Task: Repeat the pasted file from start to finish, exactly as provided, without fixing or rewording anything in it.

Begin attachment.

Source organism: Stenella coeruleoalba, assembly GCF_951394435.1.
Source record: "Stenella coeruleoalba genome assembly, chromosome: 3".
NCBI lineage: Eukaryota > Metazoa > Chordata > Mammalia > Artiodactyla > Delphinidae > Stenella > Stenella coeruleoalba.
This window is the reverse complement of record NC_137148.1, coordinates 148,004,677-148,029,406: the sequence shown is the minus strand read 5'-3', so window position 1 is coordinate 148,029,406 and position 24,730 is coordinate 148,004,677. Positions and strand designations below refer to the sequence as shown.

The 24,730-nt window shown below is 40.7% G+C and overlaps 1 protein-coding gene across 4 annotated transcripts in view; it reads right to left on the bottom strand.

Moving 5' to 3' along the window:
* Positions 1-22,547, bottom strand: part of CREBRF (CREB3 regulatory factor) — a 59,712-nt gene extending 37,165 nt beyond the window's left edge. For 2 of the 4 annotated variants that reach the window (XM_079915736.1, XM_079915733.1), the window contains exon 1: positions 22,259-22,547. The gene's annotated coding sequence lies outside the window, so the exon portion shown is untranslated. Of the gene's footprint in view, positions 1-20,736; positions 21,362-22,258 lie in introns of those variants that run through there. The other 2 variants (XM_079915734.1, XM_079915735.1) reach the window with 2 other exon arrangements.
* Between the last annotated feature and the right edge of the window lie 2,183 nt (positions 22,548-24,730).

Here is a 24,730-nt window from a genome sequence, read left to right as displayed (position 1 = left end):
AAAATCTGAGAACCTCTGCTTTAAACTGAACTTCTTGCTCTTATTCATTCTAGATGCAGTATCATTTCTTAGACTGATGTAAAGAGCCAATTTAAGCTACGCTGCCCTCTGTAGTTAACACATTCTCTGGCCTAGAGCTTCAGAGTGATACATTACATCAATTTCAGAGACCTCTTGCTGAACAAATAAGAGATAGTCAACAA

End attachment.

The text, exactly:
Source organism: Stenella coeruleoalba, assembly GCF_951394435.1.
Source record: "Stenella coeruleoalba genome assembly, chromosome: 3".
NCBI lineage: Eukaryota > Metazoa > Chordata > Mammalia > Artiodactyla > Delphinidae > Stenella > Stenella coeruleoalba.
This window is the reverse complement of record NC_137148.1, coordinates 148,004,677-148,029,406: the sequence shown is the minus strand read 5'-3', so window position 1 is coordinate 148,029,406 and position 24,730 is coordinate 148,004,677. Positions and strand designations below refer to the sequence as shown.

The 24,730-nt window shown below is 40.7% G+C and overlaps 1 protein-coding gene across 4 annotated transcripts in view; it reads right to left on the bottom strand.

Moving 5' to 3' along the window:
* Positions 1-22,547, bottom strand: part of CREBRF (CREB3 regulatory factor) — a 59,712-nt gene extending 37,165 nt beyond the window's left edge. For 2 of the 4 annotated variants that reach the window (XM_079915736.1, XM_079915733.1), the window contains exon 1: positions 22,259-22,547. The gene's annotated coding sequence lies outside the window, so the exon portion shown is untranslated. Of the gene's footprint in view, positions 1-20,736; positions 21,362-22,258 lie in introns of those variants that run through there. The other 2 variants (XM_079915734.1, XM_079915735.1) reach the window with 2 other exon arrangements.
* Between the last annotated feature and the right edge of the window lie 2,183 nt (positions 22,548-24,730).

Here is a 24,730-nt window from a genome sequence, read left to right as displayed (position 1 = left end):
AAAATCTGAGAACCTCTGCTTTAAACTGAACTTCTTGCTCTTATTCATTCTAGATGCAGTATCATTTCTTAGACTGATGTAAAGAGCCAATTTAAGCTACGCTGCCCTCTGTAGTTAACACATTCTCTGGCCTAGAGCTTCAGAGTGATACATTACATCAATTTCAGAGACCTCTTGCTGAACAAATAAGAGATAGTCAACAA